Over a century ago Bahá’u’lláh taught that religious truth is not final but progressive. Religion is renewed, He said, in every age to re-establish and apply the unchanging principles found in the scriptures of the Great Religions of the world to the needs of the present day. The entrenched powers of 19th century Persian orthodoxy vehemently opposed His message but now His Faith is spread around the world. Here in Burlingame as in Europe, Africa, [...]
Attend devotional gatherings together with others who recognize our need to connect with our creator.
The Bahá’í Faith is the youngest of the world’s independent monotheistic religions. Founded in Iran in 1844, it now has more than five million adherents in 236 countries and territories. Bahá’ís come from nearly every national, ethnic and religious background, making the Bahá’í Faith the second-most-widespread religion in the world.
Bahá’ís view the world's major religions as a part of a single, progressive process through which God reveals His will to humanity. Baha'u'llah (1817-1892), the Founder of the Bahá’í Faith, is recognized as the most recent in a line of Divine Messengers that includes Abraham, Moses, Buddha, Zoroaster, Christ and Muhammad.
The central theme of Baha'u'llah's message is that humanity is one single race and that the day has come for humanity’s unification into one global society. While reaffirming the core ethical principles common to all religions, Baha'u'llah also revealed new laws and teachings to lay the foundations of a global civilization. “A new life,” Baha'u'llah declared, “is, in this age, stirring within all the peoples of the earth.”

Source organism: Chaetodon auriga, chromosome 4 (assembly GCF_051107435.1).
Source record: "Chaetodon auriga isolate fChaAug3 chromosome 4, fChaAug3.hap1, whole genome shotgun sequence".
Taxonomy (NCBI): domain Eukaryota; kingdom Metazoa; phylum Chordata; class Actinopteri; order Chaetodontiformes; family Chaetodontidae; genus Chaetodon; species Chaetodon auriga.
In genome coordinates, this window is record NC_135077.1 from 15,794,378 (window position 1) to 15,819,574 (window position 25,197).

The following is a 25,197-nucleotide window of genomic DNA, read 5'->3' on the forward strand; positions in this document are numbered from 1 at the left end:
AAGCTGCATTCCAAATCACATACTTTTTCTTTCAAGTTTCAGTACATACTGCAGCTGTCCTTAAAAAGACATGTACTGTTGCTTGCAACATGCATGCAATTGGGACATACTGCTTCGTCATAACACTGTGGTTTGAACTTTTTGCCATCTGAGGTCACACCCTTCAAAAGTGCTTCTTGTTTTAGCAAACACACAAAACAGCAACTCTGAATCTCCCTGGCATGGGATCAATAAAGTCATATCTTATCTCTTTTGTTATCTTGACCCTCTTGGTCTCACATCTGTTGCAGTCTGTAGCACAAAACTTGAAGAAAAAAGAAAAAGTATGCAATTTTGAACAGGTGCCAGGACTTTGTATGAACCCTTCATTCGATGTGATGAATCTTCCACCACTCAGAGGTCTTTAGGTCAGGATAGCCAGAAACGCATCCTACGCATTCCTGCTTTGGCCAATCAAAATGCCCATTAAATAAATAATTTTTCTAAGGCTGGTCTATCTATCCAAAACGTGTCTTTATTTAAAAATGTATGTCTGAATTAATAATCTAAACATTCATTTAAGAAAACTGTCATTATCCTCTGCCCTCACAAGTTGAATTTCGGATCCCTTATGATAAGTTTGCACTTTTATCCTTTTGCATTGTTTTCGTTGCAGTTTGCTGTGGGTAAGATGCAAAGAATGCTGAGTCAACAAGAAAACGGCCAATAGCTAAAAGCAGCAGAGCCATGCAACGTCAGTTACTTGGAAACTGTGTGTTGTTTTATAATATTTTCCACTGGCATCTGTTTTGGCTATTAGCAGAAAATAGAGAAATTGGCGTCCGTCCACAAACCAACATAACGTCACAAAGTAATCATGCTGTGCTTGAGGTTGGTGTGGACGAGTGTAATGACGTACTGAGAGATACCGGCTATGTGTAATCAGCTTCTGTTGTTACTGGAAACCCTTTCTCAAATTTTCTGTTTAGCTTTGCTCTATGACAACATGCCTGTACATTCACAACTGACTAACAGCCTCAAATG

The worldwide Bahá’í community, composed of people from virtually every racial, ethnic and religious background, is working to give practical expression to Baha'u'llah’s vision of world unity. We invite you to learn more about the Baha'i Faith and benefit from the spiritual and practical insights found in the Revelation of Baha'u'llah, God's message for humanity in this day.
EACH religion teaches that a mediator is necessary between man and the Creator — one who receives the full light of the divine splendor and radiates it over the human world, as the earth’s atmosphere receives and diffuses the warmth of the sun’s rays. This mediator between God and humanity has different designations though he always brings the same spiritual command. …In one era he is called Abraham, at another time Moses, again he is called Buddha, another time Jesus, and yet another time Mohammad. …Man must turn to the light and not think that the form of the lamp is essential, for the lamp may be changed; but he who longs for light welcomes it from whatever source it comes.